Rigidity 3
  Akathisia 3
  Confusion 3
  Fatigue 2
  Insomnia 2
Cardiovascular
  Tachycardia 25†
  Hypotension 9
  Hypertension 4
Gastrointestinal
  Constipation 14
  Nausea 5
  Abdominal Discomfort/Heartburn 4
  Nausea/Vomiting 3
  Vomiting 3
  Diarrhea 2
Urogenital
  Urinary Abnormalities 2
Autonomic Nervous System
  Salivation 31
  Sweating 6
  Dry Mouth 6
  Visual Disturbances 5
Skin
  Rash 2
Hemic/Lymphatic
  Leukopenia/Decreased WBC/Neutropenia 3
Miscellaneous
  Fever 5
  Weight Gain 4
† Rate based on population of approximately 1700 exposed during premarket clinical evaluation of clozapine.

Table 10 summarizes the most commonly reported adverse reactions ( > 10% of the clozapine or olanzapine group) in the InterSePT™ Study. This was an adequate and well-controlled, two-year study evaluating the efficacy of clozapine relative to olanzapine in reducing the risk of suicidal behavior in patients with schizophrenia or schizoaffective disorder. The rates are not adjusted for duration of exposure.

Table 10: Incidence of Adverse Reactions in Patients Treated with Clozapine or Olanzapine in the InterSePT™ Study ( ≥ 10% in the clozapine or olanzapine group)

Adverse Reactions Clozapine
N = 479
% Reporting
Olanzapine
N = 477
% Reporting
Salivary hypersecretion 48% 6%
Somnolence 46% 25%
Weight increased 31% 56%
Dizziness (excluding vertigo) 27% 12%
Constipation 25% 10%
Insomnia 20% 33%
Nausea 17% 10%
Vomiting 17% 9%
Dyspepsia 14% 8%

Dystonia

Class effect: Symptoms of dystonia, prolonged abnormal contractions of muscle groups, may occur in susceptible individuals during the first few days of treatment. Dystonic symptoms include: spasm of the neck muscles, sometimes progressing to tightness of the throat, swallowing difficulty, difficulty breathing, and/or protrusion of the tongue. While these symptoms can occur at low doses, they occur more frequently and with greater severity with high potency and at higher doses of first generation antipsychotic drugs. An elevated risk of acute dystonia is observed in males and younger age groups.

Postmarketing Experience

The following adverse reactions have been identified during post-approval use of clozapine. Because these reactions are reported voluntarily from a population of uncertain size, it is not always possible to reliably estimate their frequency or establish a causal relationship to drug exposure.

Central Nervous System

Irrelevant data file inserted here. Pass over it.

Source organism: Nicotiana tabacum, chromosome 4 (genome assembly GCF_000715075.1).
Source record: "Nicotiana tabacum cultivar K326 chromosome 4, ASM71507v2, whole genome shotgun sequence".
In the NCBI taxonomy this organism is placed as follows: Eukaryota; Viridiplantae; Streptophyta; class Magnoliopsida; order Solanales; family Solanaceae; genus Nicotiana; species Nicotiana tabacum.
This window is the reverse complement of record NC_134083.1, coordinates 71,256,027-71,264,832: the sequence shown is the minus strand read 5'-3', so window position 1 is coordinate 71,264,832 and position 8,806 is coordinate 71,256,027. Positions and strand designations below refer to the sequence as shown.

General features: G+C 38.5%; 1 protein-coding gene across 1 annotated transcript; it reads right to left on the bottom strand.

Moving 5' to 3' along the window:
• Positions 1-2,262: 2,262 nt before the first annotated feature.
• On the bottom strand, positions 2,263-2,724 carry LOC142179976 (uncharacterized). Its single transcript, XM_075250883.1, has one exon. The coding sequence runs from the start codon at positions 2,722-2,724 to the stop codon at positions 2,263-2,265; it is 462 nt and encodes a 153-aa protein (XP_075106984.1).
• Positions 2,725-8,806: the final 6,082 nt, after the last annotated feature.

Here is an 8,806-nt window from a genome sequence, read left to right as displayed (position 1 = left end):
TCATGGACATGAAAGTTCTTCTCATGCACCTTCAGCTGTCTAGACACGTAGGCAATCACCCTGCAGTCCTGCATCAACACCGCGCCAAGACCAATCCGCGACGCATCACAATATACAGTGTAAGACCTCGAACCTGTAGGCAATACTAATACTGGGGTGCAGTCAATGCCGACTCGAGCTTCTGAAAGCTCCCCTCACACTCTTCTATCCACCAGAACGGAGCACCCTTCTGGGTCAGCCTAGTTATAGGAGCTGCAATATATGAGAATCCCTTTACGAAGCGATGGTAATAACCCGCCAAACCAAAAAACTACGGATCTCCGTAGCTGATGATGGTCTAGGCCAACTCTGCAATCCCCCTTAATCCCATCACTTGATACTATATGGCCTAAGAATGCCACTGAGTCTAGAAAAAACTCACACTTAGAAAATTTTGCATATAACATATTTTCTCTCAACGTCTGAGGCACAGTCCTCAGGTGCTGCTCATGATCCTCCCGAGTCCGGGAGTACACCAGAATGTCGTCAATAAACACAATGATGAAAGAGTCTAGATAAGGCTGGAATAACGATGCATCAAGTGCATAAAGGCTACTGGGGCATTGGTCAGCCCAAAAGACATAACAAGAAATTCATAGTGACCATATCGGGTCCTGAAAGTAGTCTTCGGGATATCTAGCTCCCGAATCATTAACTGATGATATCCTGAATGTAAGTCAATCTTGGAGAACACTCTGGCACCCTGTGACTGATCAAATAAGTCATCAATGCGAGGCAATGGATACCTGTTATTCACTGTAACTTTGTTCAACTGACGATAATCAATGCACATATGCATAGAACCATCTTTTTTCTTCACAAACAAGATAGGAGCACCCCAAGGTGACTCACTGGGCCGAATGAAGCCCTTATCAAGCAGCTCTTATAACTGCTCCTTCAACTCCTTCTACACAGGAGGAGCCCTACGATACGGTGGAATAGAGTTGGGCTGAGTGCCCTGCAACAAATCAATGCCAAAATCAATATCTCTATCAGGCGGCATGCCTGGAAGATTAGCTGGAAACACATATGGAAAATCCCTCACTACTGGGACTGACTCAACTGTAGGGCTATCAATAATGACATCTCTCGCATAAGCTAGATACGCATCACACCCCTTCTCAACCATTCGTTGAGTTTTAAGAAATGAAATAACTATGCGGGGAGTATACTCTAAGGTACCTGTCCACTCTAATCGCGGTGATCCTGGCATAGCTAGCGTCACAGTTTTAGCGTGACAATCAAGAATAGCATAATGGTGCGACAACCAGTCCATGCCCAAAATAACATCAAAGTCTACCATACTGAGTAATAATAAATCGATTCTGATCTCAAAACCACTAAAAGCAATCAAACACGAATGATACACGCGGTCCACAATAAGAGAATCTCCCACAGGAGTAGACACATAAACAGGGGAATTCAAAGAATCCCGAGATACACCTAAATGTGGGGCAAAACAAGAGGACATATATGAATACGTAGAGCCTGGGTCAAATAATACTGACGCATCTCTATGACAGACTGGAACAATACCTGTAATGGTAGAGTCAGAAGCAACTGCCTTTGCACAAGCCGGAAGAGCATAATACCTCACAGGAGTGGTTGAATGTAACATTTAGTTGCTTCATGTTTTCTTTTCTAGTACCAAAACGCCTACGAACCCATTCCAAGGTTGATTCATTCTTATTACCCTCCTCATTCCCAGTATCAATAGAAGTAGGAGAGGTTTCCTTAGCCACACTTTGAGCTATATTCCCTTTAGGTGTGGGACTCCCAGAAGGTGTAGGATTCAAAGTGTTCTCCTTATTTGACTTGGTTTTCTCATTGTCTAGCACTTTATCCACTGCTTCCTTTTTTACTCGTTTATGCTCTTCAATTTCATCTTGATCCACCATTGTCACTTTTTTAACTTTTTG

Delirium, EEG abnormal, myoclonus, paresthesia, possible cataplexy, status epilepticus, obsessive compulsive symptoms, and post-discontinuation cholinergic rebound adverse reactions.

Cardiovascular System

Atrial or ventricular fibrillation, periorbital edema, and myocardial infarction, Ventricular tachycardia, cardiac arrest, QT prolongation, and Torsades de Pointes.

Gastrointestinal System

Acute pancreatitis, dysphagia, salivary gland swelling.

Hepatobiliary System

Cholestasis, hepatitis, jaundice, hepatotoxicity, hepatic steatosis, hepatic necrosis, hepatic fibrosis, hepatic cirrhosis, liver injury (hepatic, cholestatic, and mixed), and liver failure.

Urogenital System

Acute interstitial nephritis, nocturnal enuresis, priapism, and renal failure.

Skin

Hypersensitivity reactions: photosensitivity, vasculitis, erythema multiforme, and Stevens-Johnson Syndrome.

Musculoskeletal System

Myasthenic syndrome and rhabdomyolysis.

Respiratory System

Aspiration, pleural effusion, pneumonia, lower respiratory tract infection.

Hemic and Lymphatic System

Deep-vein thrombosis, elevated hemoglobin/hematocrit, erythrocyte sedimentation rate (ESR) increased, sepsis, thrombocytosis, and thrombocytopenia.

Vision Disorders

Narrow-angle glaucoma.

Miscellaneous

Creatine phosphokinase elevation, hyperuricemia, hyponatremia, and weight loss.

Read the entire FDA prescribing information for Versacloz (Clozapine Oral Suspension) »

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Report Problems to the Food and Drug Administration

 

You are encouraged to report negative side effects of prescription drugs to the FDA. Visit the FDA MedWatch website or call 1-800-FDA-1088.